Category: The Agile Mind
The growth of Agile in the public and private sectors has led to many cases of dysfunctional Agile – where organisations are mechanically going through the motions, but are failing to realise the benefits Agile has to offer.
At best, those companies that fall foul of the dysfunctional Agile trap are finding it frustratingly hard and costly to transition to Agile; at worst they’re losing significant market share.
And when this happens, ‘Agile’ gets the blame.
A common problem I constantly encounter with people and organisations struggling to get Agile to work for them is this…
They’re focusing on the wrong things – whilst ignoring the key fundamentals that make Agile work.
Now, if your goal is just to slap a few ‘Agile’ labels on what you’ve always been doing, and you have no desire to reap the Agile benefits of higher profits, lower costs, improved quality and quicker time to market, then I wish you well…
…Just remember that Einstein defines madness as “doing the same thing over and over again and expecting different results.”
But if you recognise that in today’s fast paced, highly competitive business world, agility is not only essential for retaining market share and business survival, done properly, it can also give your company a significant competitive advantage, lower risk exposure and earlier return on investment, then watch this video…
Being this was not a software development related event, my response was met by blank faces; until one of the group I was speaking to (who I’ll call ‘John’ for the purpose of this post) commented that “agile is a project management methodology used in software development.”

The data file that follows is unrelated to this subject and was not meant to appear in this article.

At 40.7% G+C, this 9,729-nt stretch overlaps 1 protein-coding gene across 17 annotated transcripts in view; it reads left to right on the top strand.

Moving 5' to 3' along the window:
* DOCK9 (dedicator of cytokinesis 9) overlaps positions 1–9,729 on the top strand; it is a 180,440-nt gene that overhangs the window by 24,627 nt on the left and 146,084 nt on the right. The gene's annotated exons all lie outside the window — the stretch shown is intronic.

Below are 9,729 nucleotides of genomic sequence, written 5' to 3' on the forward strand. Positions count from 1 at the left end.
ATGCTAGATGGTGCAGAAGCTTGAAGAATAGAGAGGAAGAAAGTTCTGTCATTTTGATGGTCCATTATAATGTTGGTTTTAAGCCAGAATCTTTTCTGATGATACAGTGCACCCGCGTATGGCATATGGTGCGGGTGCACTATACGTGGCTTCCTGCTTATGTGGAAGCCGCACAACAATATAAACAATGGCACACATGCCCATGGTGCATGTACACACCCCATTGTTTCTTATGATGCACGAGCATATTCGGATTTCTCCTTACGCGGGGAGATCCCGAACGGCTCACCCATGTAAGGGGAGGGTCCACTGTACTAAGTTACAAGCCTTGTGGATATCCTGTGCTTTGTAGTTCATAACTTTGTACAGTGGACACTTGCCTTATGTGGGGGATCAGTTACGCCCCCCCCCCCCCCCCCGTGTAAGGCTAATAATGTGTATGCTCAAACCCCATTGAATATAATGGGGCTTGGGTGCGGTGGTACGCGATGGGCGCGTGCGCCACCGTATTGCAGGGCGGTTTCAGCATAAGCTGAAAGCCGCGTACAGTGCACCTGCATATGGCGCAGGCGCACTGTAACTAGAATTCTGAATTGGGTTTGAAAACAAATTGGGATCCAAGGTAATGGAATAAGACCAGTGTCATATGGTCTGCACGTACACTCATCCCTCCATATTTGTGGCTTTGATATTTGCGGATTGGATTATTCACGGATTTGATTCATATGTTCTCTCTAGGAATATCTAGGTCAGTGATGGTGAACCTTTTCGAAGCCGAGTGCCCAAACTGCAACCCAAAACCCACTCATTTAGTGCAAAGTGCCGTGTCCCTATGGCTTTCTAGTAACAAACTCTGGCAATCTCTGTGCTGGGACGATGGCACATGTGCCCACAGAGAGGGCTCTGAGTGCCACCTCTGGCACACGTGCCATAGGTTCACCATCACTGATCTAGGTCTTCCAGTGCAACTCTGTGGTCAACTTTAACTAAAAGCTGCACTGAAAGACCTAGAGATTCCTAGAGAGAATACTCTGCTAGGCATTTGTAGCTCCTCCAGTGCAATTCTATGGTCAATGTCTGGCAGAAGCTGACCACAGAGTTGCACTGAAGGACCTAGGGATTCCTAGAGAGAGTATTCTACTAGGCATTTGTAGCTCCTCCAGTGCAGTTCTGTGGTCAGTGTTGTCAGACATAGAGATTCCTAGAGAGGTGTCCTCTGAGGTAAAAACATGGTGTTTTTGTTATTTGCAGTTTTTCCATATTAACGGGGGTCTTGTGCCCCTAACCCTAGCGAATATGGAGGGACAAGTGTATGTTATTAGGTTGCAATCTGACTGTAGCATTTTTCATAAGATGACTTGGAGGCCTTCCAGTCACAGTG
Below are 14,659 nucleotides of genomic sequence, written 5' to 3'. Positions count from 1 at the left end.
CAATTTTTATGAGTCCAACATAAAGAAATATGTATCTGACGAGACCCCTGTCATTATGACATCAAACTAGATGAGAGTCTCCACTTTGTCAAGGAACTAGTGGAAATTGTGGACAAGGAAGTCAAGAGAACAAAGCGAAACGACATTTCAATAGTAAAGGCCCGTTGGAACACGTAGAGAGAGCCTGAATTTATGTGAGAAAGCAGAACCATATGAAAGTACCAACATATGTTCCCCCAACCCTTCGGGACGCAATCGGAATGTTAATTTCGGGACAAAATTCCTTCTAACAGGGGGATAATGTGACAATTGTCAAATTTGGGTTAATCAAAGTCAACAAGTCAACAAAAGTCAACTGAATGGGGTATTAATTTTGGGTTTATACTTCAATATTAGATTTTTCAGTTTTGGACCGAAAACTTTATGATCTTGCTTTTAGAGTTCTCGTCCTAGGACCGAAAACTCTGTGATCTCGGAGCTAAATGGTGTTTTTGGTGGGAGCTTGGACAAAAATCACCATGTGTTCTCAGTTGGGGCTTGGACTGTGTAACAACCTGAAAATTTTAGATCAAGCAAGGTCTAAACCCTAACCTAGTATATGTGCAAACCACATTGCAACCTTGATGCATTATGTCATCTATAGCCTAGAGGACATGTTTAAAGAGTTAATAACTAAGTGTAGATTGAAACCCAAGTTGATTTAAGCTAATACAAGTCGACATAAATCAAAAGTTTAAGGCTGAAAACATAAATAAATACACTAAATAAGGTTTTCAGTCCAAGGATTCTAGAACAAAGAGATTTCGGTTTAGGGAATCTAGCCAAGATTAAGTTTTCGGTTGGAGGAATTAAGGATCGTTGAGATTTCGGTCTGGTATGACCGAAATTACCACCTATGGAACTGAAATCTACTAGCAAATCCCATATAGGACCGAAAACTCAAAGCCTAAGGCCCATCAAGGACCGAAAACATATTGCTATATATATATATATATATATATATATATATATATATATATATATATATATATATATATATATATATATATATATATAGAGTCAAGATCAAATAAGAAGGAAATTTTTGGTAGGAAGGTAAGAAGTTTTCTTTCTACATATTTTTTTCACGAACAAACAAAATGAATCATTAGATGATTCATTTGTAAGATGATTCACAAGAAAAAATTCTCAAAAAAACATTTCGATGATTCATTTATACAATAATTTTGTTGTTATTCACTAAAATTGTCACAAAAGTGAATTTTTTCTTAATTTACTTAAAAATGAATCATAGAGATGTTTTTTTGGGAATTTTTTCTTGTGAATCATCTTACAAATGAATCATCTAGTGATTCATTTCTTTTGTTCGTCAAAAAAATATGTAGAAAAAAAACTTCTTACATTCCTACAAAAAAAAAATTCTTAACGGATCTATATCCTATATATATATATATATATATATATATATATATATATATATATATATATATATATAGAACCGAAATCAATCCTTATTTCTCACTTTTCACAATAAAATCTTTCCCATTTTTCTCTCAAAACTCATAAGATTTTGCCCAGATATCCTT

Feeling this was not the time to be pedantic, I agreed that agiles’ roots can be traced back to software development – adding that agility has since become a strategic approach for cutting costs, getting an earlier return on investment and gaining a competitive advantage, widely used across many industries.
John then asked if we could catch up later to talk ‘agile’ as his organisation was considering adopting it.
“Sure” I said, “Let’s do that.”
Family; the basic unit of human social relationships – and the one that’s supposed to be the most fulfilling.
But in reality, not all families live up to this expectation – or are as personally rewarding as we’d like them to be.
And in today’s busy, high stress world many people are still struggling to find that elusive ‘work-family’ balance that leads to a more harmonious, happier and fulfilled life.
It’s often said that “You can choose your friends but not your family” - but what if you could create your ideal, loving family that gives you the priceless rewards of happiness, personal and emotional fulfilment?
Well, Bruce Feiler (the author of “Council of Dads,”) has a radical idea for doing just that…
Everyone knows how important it is to have a degree of personal power and influence at work – especially when introducing or undergoing agile transition. Because without power or influence (regardless of whether you want to make small or big changes) you’re likely to go unheard.
So what does it take to have more personal power at work?
And how do we significantly increase our ability to influence other people – especially if that’s not something we’ve always been able to achieve in the past?